Genesis

The Musical Box

Composed by Tony Banks / Phil Collins / Peter Gabriel / Genesis / Steve Hackett / Mike Rutherford

Song Review by

The first of the four classic Peter Gabriel-era Genesis tracks (along with "Watcher of the Skies," "Supper's Ready," and "The Cinema Show"), "The Musical Box" was written in Spring 1971, recorded in August of the same year, and released as the opening cut on the band's third LP, Nursery Cryme. Actually, the album takes its title from the story at the basis of this song: while youngsters Cynthia and Henry were playing croquet, the little girl knocked the boy's head off with her mallet. Later in the nursery, Henry's head appears from his cherished musical box. While he tries to convince Cynthia to engage in a physical relationship, he ages rapidly. The story was explained in the LP's liner notes but was more dramatically told through the song and by Gabriel in his spoken introduction on stage. "The Musical Box" begins with three acoustic guitars (Tony Banks joined Steve Hackett and Mike Rutherford for this part), but the band's sound is already miles away from the pastoral atmospheres of previous acoustic numbers like "Dusk" or "The Shepherd"; Steve Hackett's influence already takes the band into darker territories. The song is built around a succession of soft acoustic sections and brutally erupting loud sections with Phil Collins speeding over his drums and Hackett giving listeners a first taste of his surgical-like precision and crisp electric guitar tone. The whole thing climaxes in the closing section where, after a violent instrumental passage, Gabriel used to come back on-stage with an old man's mask, acting libidinous and shouting "Touch me now!" while performing obscene dance steps involving the microphone stand, all over a powerful Beethoven-like ending. "The Musical Box" and its introductory story became a highlight of Genesis' show from 1971 to 1974 when it was dropped for the Lamb Lies Down on Broadway tour. Later, the band occasionally performed the closing section, usually ending a medley, but Phil Collins could never deliver the same energy. A complete live version appears on Live (with Gabriel); the closing section can be found on Seconds Out. Numerous bootleg versions have been circulating since the 1970s. A television performance recorded in Belgium in 1971 can be found on bootleg VHS (1971 Belgium TV).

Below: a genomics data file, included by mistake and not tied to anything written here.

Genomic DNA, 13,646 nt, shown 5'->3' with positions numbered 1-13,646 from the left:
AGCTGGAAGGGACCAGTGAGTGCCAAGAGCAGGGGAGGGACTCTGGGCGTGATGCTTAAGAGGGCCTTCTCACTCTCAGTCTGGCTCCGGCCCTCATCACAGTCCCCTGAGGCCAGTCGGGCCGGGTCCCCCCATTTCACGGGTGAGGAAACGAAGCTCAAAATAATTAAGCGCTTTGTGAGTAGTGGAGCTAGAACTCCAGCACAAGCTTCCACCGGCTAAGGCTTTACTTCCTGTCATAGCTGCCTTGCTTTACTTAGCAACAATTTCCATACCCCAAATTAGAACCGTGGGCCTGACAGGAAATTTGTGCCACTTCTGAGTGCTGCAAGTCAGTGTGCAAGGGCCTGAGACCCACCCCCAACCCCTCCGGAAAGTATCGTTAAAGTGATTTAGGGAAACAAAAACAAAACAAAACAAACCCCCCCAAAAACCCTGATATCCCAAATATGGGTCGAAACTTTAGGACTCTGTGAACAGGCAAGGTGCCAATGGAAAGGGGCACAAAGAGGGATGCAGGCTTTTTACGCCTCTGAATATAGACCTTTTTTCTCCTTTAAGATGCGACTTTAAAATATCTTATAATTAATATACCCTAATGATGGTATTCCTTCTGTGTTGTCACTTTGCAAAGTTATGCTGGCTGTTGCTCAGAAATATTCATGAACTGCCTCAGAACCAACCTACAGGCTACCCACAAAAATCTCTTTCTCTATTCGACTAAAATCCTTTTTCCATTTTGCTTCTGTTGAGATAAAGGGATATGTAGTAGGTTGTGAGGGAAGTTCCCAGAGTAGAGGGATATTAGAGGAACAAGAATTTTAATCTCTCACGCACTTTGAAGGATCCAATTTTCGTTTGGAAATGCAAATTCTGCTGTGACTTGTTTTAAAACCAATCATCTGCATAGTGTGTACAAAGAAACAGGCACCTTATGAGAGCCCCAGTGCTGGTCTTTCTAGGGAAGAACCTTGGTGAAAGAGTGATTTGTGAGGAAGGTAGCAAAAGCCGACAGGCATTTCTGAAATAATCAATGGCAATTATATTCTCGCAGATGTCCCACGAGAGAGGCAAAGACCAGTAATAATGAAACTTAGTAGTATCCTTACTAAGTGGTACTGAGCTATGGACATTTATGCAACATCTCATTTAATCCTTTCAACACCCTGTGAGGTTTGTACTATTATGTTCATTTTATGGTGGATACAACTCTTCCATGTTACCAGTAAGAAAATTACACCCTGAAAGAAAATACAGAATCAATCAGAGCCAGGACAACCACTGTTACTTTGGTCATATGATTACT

Appears On

Year Artist/Album Label Time AllMusic Rating
Nursery Cryme 1971 Atlantic / Rhino 10:26